MATLAB Answers

define multiplication by zero for Inf

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Matthew
Matthew on 11 Sep 2014
Commented: Daniel Shub on 14 Sep 2014
It is often a mathematical convention to define 0 * Inf = 0. (For example, Shannon Entropy and the entire field of Information Theory).
However, in Matlab: 0 * Inf = NaN
Is there any way to adjust Matlab multiplication so that 0 * Inf = 0? Is there any way to localize such a modification to just a function scope?
(Note: it is easy to do this manually, but it would be simpler and more reliable to have Matlab do that automatically).

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Matt J
Matt J on 11 Sep 2014
For example, Shannon Entropy and the entire field of Information Theory
I question, though, whether you would ever really be enforcing 0.* Inf = 0 in any other information theory application other than an entropy calculation. If I'm right, it would be more sensible just to write an entropy.m utility file and handle 0.*inf situations within that file specifically.
Roger Stafford
Roger Stafford on 11 Sep 2014
I would strongly advise against such a redefinition of the multiplication operation. There is a perfectly good reason for declaring zero times infinity as indeterminate. The limit of a product as one of two factors approaches zero while the other factor approaches infinity all depends on how rapidly these two respective approaches occur. The product can be made to approach any value from 0 to infinity. It is very important for a user to be made aware of this indeterminate nature by producing a NaN rather than giving a possibly misleading result. The designers of the IEEE 754 standard knew what they were doing when they required a NaN as the answer to 0*inf, inf-inf, 0/0, inf/inf, etc.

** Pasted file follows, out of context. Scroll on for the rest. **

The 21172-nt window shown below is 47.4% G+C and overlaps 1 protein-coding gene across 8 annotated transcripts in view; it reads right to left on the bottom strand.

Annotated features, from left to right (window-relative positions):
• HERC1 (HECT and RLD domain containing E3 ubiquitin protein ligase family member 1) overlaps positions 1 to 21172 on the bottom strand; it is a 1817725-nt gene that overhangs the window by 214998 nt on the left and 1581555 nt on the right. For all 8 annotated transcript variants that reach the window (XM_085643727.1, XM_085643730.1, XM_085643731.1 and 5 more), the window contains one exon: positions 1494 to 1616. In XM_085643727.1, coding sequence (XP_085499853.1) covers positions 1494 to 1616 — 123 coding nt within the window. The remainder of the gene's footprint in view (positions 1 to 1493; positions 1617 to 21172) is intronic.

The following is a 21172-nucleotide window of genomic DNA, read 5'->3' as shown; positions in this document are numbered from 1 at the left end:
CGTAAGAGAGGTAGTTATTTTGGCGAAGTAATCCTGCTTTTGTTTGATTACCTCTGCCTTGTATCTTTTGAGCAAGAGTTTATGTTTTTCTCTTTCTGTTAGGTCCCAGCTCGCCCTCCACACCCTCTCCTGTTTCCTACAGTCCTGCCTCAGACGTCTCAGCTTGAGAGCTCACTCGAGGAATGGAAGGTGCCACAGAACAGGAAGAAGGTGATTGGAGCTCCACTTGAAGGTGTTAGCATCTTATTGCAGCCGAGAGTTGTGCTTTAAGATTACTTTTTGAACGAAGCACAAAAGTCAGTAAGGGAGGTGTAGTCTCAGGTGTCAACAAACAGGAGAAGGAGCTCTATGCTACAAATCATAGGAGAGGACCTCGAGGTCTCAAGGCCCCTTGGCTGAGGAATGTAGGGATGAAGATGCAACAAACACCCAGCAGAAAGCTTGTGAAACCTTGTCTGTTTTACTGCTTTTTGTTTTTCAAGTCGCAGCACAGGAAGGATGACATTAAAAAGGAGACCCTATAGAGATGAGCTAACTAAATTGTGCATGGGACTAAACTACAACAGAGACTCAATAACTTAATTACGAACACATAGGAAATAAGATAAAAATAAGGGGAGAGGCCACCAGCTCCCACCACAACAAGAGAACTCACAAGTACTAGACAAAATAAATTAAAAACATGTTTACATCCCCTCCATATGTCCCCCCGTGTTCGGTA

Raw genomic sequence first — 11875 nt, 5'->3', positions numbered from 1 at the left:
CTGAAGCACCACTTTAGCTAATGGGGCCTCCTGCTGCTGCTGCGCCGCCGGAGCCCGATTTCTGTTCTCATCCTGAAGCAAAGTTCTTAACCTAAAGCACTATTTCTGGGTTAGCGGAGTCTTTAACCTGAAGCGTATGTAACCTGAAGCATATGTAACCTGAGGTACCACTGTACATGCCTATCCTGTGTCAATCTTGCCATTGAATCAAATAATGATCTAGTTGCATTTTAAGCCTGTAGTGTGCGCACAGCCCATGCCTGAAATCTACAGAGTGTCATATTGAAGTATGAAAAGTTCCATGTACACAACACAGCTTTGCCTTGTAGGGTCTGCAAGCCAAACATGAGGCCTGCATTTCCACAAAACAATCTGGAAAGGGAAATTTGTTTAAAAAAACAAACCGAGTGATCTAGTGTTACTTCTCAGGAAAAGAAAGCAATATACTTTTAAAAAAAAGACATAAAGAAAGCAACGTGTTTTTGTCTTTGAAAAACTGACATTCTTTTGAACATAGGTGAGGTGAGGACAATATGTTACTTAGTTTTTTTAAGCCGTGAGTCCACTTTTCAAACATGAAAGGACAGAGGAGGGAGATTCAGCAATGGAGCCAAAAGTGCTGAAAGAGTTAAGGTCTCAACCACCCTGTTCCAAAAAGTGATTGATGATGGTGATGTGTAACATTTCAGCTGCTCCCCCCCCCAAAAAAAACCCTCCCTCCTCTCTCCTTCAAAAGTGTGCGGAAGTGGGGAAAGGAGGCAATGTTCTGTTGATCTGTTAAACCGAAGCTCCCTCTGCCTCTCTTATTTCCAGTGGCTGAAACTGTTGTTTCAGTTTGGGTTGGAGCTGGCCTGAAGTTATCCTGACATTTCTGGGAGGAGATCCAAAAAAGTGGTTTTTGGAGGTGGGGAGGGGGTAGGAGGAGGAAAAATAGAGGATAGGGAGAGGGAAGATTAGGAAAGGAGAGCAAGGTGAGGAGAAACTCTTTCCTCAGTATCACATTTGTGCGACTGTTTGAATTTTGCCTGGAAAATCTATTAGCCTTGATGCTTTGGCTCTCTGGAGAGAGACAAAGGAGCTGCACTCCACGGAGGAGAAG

Matt J
Matt J on 14 Sep 2014
The limit of a product as one of two factors approaches zero while the other factor approaches infinity all depends on how rapidly these two respective approaches occur.
I agree with Roger. It's not really 0*inf=0 that is the convention in Information Theory, anyway. The convention is really 0*log(0) = 0. All the more reason just to write a specific function file that computes entropy-like expressions p*log(p) with appropriate special handling for p=0.

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Answers (3)

the cyclist
the cyclist on 11 Sep 2014
Edited: the cyclist on 11 Sep 2014
"*" is a syntax shorthand for the times() function, and ".*" is syntax shorthand for the mtimes() function. One way to achieve what you want is to write your own multiplication functions that first check the input arguments for this special case, and otherwise call the MATLAB ones.
MATLAB functions can be overloaded for particular classes, but I am not sure that helps you.

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Matt J
Matt J on 11 Sep 2014
Strangely, in R2013b, this no longer works if times() is redefined locally. I know it worked in the past...
function test
q=inf.*0 %gives NaN
function c=times(a,b)
b(isinf(b))=0;
a(isinf(a))=0;
c=builtin('times',a,b);
end
end
Daniel Shub
Daniel Shub on 14 Sep 2014
@matt you need to stick times in an @double folder to overload it for class double.

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Joseph Cheng
Joseph Cheng on 11 Sep 2014
create a function called mymult(A,B) or myprod(A,B) that checks for inf and corresponding zero. then make that result index 0. If it is possible (i don't think it is) to create a special character syntax function like how .* is times() function and * is mtimes() (see help * and help .*) then the mymult(A,B) can be used.

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Matt J
Matt J on 11 Sep 2014
Edited: Matt J on 11 Sep 2014
You can create a subclass of MATLAB's double data type using the attached classdef file. It will allow you to do things like this,
>> a=myclass(0); b=myclass(1); c=myclass(inf);
>> s=a+b
s =
1
>> m=a.*c
m =
0
>> entropy=-a.*log(a)
entropy =
0
You have to be a bit careful, though, because any method that you don't overload will often produce the original, non-customized double type,
>> whos s m entropy
Name Size Bytes Class Attributes
entropy 1x1 112 myclass
m 1x1 112 myclass
s 1x1 8 double
So, for example, you need to be sure that you won't be taking entropy of a sum. Or, you could of course overload summation operations to output myclass objects.

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